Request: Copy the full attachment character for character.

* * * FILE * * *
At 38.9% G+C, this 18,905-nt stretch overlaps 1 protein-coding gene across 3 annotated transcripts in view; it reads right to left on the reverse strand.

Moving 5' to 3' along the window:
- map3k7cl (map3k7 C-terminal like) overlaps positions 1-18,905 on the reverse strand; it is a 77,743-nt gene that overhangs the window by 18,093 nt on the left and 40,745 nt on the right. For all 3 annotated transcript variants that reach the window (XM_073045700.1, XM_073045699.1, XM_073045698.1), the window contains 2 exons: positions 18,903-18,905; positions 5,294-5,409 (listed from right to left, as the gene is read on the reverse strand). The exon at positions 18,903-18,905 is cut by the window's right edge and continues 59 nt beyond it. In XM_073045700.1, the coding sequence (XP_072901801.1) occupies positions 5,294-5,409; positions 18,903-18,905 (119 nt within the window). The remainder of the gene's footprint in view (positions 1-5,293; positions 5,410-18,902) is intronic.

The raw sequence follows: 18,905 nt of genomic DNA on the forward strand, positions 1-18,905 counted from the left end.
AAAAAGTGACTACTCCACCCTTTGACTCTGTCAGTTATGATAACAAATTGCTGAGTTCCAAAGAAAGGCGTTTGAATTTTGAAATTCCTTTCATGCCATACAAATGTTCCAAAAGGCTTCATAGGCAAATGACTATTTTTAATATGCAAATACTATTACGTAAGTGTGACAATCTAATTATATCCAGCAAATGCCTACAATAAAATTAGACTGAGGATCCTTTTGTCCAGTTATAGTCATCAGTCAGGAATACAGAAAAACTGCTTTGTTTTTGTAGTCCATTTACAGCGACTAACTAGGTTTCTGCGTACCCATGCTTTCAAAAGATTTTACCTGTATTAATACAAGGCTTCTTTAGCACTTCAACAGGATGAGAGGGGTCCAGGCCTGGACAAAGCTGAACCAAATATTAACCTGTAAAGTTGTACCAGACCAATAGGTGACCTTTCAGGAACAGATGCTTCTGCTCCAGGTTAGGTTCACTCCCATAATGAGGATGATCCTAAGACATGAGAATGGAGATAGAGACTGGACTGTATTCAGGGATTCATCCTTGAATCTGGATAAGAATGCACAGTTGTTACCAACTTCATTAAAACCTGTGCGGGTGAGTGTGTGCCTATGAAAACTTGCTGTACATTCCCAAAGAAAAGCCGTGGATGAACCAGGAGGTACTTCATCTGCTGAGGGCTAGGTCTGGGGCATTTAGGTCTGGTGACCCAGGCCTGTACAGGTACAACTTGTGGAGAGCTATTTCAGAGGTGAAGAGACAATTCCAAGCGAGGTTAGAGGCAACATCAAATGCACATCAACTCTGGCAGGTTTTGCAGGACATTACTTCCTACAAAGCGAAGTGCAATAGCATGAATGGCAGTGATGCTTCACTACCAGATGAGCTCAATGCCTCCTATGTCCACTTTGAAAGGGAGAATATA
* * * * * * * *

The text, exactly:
At 38.9% G+C, this 18,905-nt stretch overlaps 1 protein-coding gene across 3 annotated transcripts in view; it reads right to left on the reverse strand.

Moving 5' to 3' along the window:
- map3k7cl (map3k7 C-terminal like) overlaps positions 1-18,905 on the reverse strand; it is a 77,743-nt gene that overhangs the window by 18,093 nt on the left and 40,745 nt on the right. For all 3 annotated transcript variants that reach the window (XM_073045700.1, XM_073045699.1, XM_073045698.1), the window contains 2 exons: positions 18,903-18,905; positions 5,294-5,409 (listed from right to left, as the gene is read on the reverse strand). The exon at positions 18,903-18,905 is cut by the window's right edge and continues 59 nt beyond it. In XM_073045700.1, the coding sequence (XP_072901801.1) occupies positions 5,294-5,409; positions 18,903-18,905 (119 nt within the window). The remainder of the gene's footprint in view (positions 1-5,293; positions 5,410-18,902) is intronic.

The raw sequence follows: 18,905 nt of genomic DNA on the forward strand, positions 1-18,905 counted from the left end.
AAAAAGTGACTACTCCACCCTTTGACTCTGTCAGTTATGATAACAAATTGCTGAGTTCCAAAGAAAGGCGTTTGAATTTTGAAATTCCTTTCATGCCATACAAATGTTCCAAAAGGCTTCATAGGCAAATGACTATTTTTAATATGCAAATACTATTACGTAAGTGTGACAATCTAATTATATCCAGCAAATGCCTACAATAAAATTAGACTGAGGATCCTTTTGTCCAGTTATAGTCATCAGTCAGGAATACAGAAAAACTGCTTTGTTTTTGTAGTCCATTTACAGCGACTAACTAGGTTTCTGCGTACCCATGCTTTCAAAAGATTTTACCTGTATTAATACAAGGCTTCTTTAGCACTTCAACAGGATGAGAGGGGTCCAGGCCTGGACAAAGCTGAACCAAATATTAACCTGTAAAGTTGTACCAGACCAATAGGTGACCTTTCAGGAACAGATGCTTCTGCTCCAGGTTAGGTTCACTCCCATAATGAGGATGATCCTAAGACATGAGAATGGAGATAGAGACTGGACTGTATTCAGGGATTCATCCTTGAATCTGGATAAGAATGCACAGTTGTTACCAACTTCATTAAAACCTGTGCGGGTGAGTGTGTGCCTATGAAAACTTGCTGTACATTCCCAAAGAAAAGCCGTGGATGAACCAGGAGGTACTTCATCTGCTGAGGGCTAGGTCTGGGGCATTTAGGTCTGGTGACCCAGGCCTGTACAGGTACAACTTGTGGAGAGCTATTTCAGAGGTGAAGAGACAATTCCAAGCGAGGTTAGAGGCAACATCAAATGCACATCAACTCTGGCAGGTTTTGCAGGACATTACTTCCTACAAAGCGAAGTGCAATAGCATGAATGGCAGTGATGCTTCACTACCAGATGAGCTCAATGCCTCCTATGTCCACTTTGAAAGGGAGAATATA